This is not a traditional listing of references that would normally appear in a journal article. The major difference is that comments have been added within each listing that are an attempt to summarize the article and at times comment on their significance. It is hoped that this will make it easier to find an article of interest and encourage one to wander through the listings, following links to interesting articles. If comments are directly from the article, they are indicated in quotes. Since the unquoted comments are not the authors' (and even the quotes could be too far out of context), the risk is that the comments have distorted the article. Some of the comments are based solely on the abstracts and not the full article, so distortions are further introduced. Links are provided to nearly every entry, either the abstract or the full text of the article if it could be found.

There are many more articles I could have included so the list is by no means meant to be inclusive. My hope is that it is at least representative. Every article has a list of its own references. Look them over - they are a treasure chest of more information.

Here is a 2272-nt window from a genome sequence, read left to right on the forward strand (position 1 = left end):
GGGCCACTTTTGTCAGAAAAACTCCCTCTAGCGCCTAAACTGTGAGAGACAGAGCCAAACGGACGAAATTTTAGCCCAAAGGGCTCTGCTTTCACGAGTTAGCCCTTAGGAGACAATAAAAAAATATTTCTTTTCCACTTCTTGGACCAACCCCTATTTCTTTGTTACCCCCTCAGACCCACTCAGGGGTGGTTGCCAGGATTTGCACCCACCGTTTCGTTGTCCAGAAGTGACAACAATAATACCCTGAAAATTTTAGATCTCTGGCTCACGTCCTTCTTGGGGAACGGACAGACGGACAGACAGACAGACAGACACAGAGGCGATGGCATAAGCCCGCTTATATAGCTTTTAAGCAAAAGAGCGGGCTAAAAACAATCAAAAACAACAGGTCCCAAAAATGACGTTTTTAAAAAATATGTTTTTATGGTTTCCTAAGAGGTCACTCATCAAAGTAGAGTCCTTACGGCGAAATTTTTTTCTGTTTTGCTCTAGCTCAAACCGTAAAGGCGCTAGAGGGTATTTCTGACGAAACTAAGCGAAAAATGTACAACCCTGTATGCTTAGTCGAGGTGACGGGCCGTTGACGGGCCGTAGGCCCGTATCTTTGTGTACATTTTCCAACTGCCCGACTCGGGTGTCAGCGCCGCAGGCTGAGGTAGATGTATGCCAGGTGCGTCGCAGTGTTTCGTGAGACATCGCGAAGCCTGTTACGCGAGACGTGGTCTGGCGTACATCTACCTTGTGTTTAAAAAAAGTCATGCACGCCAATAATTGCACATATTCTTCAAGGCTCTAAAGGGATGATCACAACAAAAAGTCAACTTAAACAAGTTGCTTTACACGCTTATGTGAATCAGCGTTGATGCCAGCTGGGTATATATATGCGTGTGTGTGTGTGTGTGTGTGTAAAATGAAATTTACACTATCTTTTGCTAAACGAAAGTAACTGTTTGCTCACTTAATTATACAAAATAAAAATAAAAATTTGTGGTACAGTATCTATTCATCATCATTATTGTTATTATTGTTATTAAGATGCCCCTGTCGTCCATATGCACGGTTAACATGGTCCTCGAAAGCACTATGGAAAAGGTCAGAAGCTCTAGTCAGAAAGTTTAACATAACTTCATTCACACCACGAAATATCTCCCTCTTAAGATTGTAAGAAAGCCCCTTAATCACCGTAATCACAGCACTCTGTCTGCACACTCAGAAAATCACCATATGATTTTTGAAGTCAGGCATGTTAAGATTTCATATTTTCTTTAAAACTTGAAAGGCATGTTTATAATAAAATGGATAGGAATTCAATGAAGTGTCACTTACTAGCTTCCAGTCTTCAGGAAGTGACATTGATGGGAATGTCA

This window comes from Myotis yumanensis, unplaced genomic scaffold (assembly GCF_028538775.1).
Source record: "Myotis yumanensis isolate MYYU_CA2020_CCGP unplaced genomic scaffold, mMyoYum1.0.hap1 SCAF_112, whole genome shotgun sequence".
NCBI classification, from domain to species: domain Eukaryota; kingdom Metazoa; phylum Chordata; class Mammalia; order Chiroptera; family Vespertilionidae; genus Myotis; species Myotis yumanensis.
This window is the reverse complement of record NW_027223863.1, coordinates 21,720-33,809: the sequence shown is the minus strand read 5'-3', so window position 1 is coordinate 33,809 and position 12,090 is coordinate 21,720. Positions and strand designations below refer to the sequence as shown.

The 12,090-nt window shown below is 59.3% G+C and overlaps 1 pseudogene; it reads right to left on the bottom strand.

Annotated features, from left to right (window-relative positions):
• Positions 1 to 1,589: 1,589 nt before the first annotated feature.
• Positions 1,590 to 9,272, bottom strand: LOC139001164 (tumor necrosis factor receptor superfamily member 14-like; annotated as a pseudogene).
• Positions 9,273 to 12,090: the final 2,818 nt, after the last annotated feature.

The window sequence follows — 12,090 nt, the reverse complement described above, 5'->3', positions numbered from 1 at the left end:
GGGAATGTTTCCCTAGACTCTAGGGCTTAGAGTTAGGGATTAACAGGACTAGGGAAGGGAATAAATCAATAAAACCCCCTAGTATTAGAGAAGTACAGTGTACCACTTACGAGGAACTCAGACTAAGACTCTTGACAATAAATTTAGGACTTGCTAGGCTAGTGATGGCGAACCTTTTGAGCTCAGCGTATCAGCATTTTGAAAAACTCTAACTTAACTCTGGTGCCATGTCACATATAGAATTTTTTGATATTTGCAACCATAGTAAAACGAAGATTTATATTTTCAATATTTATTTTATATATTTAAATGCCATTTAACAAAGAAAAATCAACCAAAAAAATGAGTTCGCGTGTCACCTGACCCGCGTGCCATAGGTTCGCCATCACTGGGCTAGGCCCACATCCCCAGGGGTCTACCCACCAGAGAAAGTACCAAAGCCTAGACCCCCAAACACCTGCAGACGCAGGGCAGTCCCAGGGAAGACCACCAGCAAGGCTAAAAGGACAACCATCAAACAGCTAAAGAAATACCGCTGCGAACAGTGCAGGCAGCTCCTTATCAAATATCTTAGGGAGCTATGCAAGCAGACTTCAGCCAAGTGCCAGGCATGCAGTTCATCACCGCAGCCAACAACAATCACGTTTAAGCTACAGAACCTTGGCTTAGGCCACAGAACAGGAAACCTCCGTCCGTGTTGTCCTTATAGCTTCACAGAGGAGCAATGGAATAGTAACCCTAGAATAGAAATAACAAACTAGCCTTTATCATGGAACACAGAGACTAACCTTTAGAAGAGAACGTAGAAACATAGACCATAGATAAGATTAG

The National Eye Institute (NEI) is active in myopia research support.

Search for your own articles using the PubMed (National Library of Medicine) database. Just enter some terms such as "myopia bifocals". There were 46 such articles listed on 10 April 2010.

Listings are grouped subjectively by topic. There are many overlaps, but an attempt was made to put each article into one of several categories.

You may notice that not all articles come to the same conclusions when studying the same phenomena. Some studies are of higher quality, sometimes a small difference in study design can affect the results, newer studies can use data that older studies did not have available.. Over time, the preponderance of evidence will align with distinct lines of thought and those ideas will become accepted as more scientifically factual.

After references that discuss the increased incidence of myopia (How Bad is Myopia Getting?), the references continue with a type of story, told by a sequence of articles (How Research Science Works). The topic is night lights and it was chosen to illustrate the give and take of scientific research. One study does not define a truth. Multiple studies support each other and build a body of evidence. This site as a whole is building a body of evidence: Yes, there is something that can be done about myopia progression.

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